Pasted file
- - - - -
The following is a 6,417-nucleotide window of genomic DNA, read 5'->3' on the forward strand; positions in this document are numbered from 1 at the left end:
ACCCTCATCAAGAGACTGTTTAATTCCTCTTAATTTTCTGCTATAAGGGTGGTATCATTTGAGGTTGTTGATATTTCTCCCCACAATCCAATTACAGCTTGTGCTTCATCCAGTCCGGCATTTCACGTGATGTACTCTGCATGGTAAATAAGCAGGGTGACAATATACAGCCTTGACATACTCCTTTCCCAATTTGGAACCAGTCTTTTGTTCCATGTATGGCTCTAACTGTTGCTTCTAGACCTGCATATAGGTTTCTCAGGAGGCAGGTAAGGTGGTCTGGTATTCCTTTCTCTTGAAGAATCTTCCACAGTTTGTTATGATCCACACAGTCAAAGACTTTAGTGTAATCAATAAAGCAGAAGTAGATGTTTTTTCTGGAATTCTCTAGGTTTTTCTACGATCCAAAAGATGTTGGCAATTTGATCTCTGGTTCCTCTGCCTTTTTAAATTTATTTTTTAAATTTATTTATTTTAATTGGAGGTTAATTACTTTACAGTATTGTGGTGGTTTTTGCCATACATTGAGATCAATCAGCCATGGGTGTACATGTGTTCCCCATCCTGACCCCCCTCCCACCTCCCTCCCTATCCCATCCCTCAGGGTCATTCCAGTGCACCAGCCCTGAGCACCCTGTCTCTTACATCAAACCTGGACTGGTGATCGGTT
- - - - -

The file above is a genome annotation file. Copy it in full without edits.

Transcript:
The following is a 6,417-nucleotide window of genomic DNA, read 5'->3' on the forward strand; positions in this document are numbered from 1 at the left end:
ACCCTCATCAAGAGACTGTTTAATTCCTCTTAATTTTCTGCTATAAGGGTGGTATCATTTGAGGTTGTTGATATTTCTCCCCACAATCCAATTACAGCTTGTGCTTCATCCAGTCCGGCATTTCACGTGATGTACTCTGCATGGTAAATAAGCAGGGTGACAATATACAGCCTTGACATACTCCTTTCCCAATTTGGAACCAGTCTTTTGTTCCATGTATGGCTCTAACTGTTGCTTCTAGACCTGCATATAGGTTTCTCAGGAGGCAGGTAAGGTGGTCTGGTATTCCTTTCTCTTGAAGAATCTTCCACAGTTTGTTATGATCCACACAGTCAAAGACTTTAGTGTAATCAATAAAGCAGAAGTAGATGTTTTTTCTGGAATTCTCTAGGTTTTTCTACGATCCAAAAGATGTTGGCAATTTGATCTCTGGTTCCTCTGCCTTTTTAAATTTATTTTTTAAATTTATTTATTTTAATTGGAGGTTAATTACTTTACAGTATTGTGGTGGTTTTTGCCATACATTGAGATCAATCAGCCATGGGTGTACATGTGTTCCCCATCCTGACCCCCCTCCCACCTCCCTCCCTATCCCATCCCTCAGGGTCATTCCAGTGCACCAGCCCTGAGCACCCTGTCTCTTACATCAAACCTGGACTGGTGATCGGTT